Is the ultra short-throw projector finally about to storm the home entertainment market? A staple of corporates and education, their ability to cast a huge image when placed close to a wall, rather than rely on a long throw and screen, would seem to make them ideal for domestic applications. Other brands have hinted as much – LG has touted its prohibitively expensive Hecto laser projector Stateside, while Sony recently presented 4K short-throw projection as a home-of-tomorrow concept. At £1,500, the Philips LED DLP-powered Screeneo is a rather more real-world proposition.

The HDP1590 comes in a carry bag and sports a modern aesthetic. Indeed, it looks rather like a large Bluetooth sound system. Despite the compact form factor it offers much the same functionality as a connected TV. There’s an integrated TV tuner, Smart portal and media playback.

Wall-facing connectivity includes two HDMIs, a digital audio output, twin USBs, a pair of stereo phono inputs, Ethernet, PC VGA connector and 12V trigger. Slide down the front-facing Philips logo and you’ll find an additional HDMI input, plus SD card reader, USB, headphone jack and focus wheel. The projector even offers Bluetooth streaming and has integrated Wi-Fi.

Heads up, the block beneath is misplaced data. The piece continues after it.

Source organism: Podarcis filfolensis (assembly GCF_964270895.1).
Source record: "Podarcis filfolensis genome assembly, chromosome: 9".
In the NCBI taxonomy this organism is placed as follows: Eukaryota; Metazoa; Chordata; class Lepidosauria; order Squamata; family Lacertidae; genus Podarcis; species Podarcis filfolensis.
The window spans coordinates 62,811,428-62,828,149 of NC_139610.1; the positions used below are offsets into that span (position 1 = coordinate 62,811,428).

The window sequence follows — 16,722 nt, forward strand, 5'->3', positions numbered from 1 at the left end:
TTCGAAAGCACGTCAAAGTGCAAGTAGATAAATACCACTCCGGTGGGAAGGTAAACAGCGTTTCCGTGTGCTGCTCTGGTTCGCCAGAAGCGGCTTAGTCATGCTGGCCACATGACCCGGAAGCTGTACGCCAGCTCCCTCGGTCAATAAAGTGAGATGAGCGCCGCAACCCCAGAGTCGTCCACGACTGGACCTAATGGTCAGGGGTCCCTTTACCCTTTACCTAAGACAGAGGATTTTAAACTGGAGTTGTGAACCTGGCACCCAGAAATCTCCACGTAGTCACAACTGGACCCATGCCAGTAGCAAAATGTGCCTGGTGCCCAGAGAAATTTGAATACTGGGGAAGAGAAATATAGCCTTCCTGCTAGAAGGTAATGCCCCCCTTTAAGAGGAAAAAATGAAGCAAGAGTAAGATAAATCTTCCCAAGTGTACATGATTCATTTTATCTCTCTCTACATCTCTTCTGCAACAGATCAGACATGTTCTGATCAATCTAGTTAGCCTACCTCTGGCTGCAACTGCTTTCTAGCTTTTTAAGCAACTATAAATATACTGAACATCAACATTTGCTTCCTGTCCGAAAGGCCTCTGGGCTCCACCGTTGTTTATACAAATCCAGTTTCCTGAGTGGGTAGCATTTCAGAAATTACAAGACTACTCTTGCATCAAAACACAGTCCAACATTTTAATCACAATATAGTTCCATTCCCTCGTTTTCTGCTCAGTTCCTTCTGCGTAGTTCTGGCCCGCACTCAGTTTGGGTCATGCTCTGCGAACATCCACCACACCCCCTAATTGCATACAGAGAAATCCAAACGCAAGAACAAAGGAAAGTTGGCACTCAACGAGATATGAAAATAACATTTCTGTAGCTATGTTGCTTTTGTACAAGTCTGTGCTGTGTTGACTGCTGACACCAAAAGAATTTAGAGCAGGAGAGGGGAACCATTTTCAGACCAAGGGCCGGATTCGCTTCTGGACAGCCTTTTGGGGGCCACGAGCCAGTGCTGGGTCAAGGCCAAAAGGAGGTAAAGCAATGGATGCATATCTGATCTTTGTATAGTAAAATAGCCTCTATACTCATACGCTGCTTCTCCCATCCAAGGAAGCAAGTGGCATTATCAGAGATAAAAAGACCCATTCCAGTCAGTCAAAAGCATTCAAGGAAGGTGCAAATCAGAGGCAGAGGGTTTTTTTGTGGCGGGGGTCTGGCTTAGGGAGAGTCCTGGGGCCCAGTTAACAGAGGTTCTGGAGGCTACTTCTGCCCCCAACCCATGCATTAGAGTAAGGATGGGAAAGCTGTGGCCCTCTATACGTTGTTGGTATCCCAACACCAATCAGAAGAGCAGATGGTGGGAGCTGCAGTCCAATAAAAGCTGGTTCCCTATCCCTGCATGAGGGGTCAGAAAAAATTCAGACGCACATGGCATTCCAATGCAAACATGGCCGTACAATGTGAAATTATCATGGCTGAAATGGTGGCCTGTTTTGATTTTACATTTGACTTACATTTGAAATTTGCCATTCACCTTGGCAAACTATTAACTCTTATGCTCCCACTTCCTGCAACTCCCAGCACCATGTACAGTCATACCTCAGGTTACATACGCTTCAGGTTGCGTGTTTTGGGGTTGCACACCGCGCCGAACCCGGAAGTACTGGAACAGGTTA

Depending on its distance from the wall, the Screeneo will throw an image 50-100in across. Setup takes just a few minutes: sit it low, positioned some 10-45cm from a wall, and power it up. Outside of simple keystone correction, there’s little image manipulation offered or required. Alternatively, it can be ceiling-mounted and the image inverted.

While not excessively bright, the Screeneo performs well in moderate levels of ambient light and positively glows in full blackout conditions. Colours are rich and impactful. However, resolution is limited to 720p (actually 1,280 x 800). This makes it a bit of a non-starter for next-gen gamers and proper home cinema. Even worse, the DVB tuner is standard-def only and looks pretty rough at this size. Things improve considerably if you feed in an HD set-top box or Blu-ray, and it performs well with dimensional BDs – there’s very little overt crosstalk. One pair of active glasses are included in the box.

Both on a network and from USB, the projector supports a wide variety of video files, including MKV, MPEG, AVI and MOV. Audio support is similarly extensive and includes FLAC. You can also mirror smartphone content using Miracast. Interestingly, the HDP1590 actually uses a version of the Android OS and comes preloaded with YouTube, a web browser and Office. An onboard sound system, rated at 26W, is surprisingly decent.

So close to the mark

Overall, the Screeneo can be considered a lot of fun. While its limited resolution and basic DVB tuner rule it out as a primary display device, it’s easy to imagine it in an entertainment den or kids bedroom, or being called upon for big event screenings. Philips has got the form factor and Smart stuff spot on, it just needs to fine-tune the specification.